Overbooked, over-scheduled and over-exhausted.

That's how psychologist David Sbarra felt. By day, he conducted research, taught college students and wrote papers. By night, Sbarra shuttled his kids to various activities. With a family and demanding career, there wasn't much time left for much else.

In a piece he wrote for Vox about how he trained himself to be less busy, Sbarra describes an all-too-familiar feeling in today's productivity-hungry and success-driven era. While he knew he was trying to jam too much into one day, the only person was to blame was himself. "I created this mess -- a life at breakneck speed from the moment I wake until I finally watch 30 minutes of Netflix before drifting off," he says.

Sbarra describes a rock-bottom moment. He began to feel claustrophobic in his own life. So he decided to do something about it. Completely turning off from his career and family obligations wasn't an option. Instead, he looked for simple, yet powerful ways he could banish busyness in moments throughout his day. Here are a few of the tactics he tried.

Go outside

Sbarra simply began walking more, even if only for a few minutes. He would pick a further-away parking spot or take a short walk at lunch. "It would not be an overstatement to say that an additional 40 minutes a day of walking just two or three times a week has changed me in a profound way," he writes. It gave him more time to think and energized him.

Countless studies have proven the happiness-boosting, calm-inducing and creativity-generating benefits of spending time in nature. Science gives mad happiness props to walking, too. A recent study found as little as 15 minutes of moderate movement (like taking a short walk, easy bike ride or short jog) provides an instant dose of happiness.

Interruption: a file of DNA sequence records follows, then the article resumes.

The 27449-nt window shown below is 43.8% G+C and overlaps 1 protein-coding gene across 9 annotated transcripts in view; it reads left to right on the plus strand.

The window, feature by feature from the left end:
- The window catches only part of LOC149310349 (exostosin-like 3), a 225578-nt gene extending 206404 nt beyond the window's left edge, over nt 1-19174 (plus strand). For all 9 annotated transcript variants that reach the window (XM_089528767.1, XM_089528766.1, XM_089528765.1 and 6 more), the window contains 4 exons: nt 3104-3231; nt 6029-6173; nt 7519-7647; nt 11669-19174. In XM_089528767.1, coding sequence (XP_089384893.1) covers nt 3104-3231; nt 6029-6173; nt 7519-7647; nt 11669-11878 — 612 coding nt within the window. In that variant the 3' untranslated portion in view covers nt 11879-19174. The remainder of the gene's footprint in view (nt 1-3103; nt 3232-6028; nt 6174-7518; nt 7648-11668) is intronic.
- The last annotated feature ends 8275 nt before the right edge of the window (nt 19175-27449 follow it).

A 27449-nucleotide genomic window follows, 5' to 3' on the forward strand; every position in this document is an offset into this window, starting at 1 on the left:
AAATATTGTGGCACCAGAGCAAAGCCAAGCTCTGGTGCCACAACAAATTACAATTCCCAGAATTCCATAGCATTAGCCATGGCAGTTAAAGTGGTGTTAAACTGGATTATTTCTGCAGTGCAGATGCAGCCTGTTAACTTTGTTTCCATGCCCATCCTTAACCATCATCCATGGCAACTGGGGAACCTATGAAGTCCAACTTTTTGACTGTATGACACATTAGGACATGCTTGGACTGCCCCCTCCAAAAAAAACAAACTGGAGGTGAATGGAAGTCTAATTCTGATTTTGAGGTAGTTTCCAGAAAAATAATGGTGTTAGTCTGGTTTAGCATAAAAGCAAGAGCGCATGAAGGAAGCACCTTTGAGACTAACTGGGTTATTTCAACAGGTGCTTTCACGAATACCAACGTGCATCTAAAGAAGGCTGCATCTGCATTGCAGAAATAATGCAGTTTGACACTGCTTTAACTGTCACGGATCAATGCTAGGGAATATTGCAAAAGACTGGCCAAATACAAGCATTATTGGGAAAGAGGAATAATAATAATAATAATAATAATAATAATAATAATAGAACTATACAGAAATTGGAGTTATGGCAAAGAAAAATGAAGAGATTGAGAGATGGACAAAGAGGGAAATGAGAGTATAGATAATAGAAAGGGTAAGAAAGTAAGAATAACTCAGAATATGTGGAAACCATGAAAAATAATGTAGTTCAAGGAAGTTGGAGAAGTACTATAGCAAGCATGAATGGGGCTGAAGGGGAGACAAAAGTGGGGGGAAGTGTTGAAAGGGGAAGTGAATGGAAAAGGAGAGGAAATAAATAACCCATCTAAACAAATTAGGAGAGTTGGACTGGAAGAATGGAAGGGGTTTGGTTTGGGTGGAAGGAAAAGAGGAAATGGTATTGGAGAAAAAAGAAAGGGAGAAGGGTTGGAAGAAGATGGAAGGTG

Embrace idleness

Sbarra began to rebel against his constant need to do something productive. When a moment of downtime presented itself, he took that opportunity to simply do nothing. "Mostly, I am looking for an opportunity to enjoy the moments of life in an unstructured way; I am looking for more play," he says. No Netflix, no picking up his phone to check Facebook. One such moment of idleness led to an impromptu game with his 5-year-old daughter -- which he says were the best 30 minutes of his year so far. And, more time spent not working made the time he did spend working more productive.

Ditch Facebook

Initially Sbarra got off Facebook to remove himself from the toxic nature of social media swirling around the presidential election. He then realized how much Facebook had been sucking up his attention. Previously the platform had pulled him in and he could not resist its forces. Once he was off, the gravitational pull of Facebook began to subside. "When I got past my FOMO and let it go, I gained back many moments in my day," he says.

These are just a few of the tactics Sbarra leveraged to improve his life by tackling his busyness. Read his full piece onVox to pick up a couple more.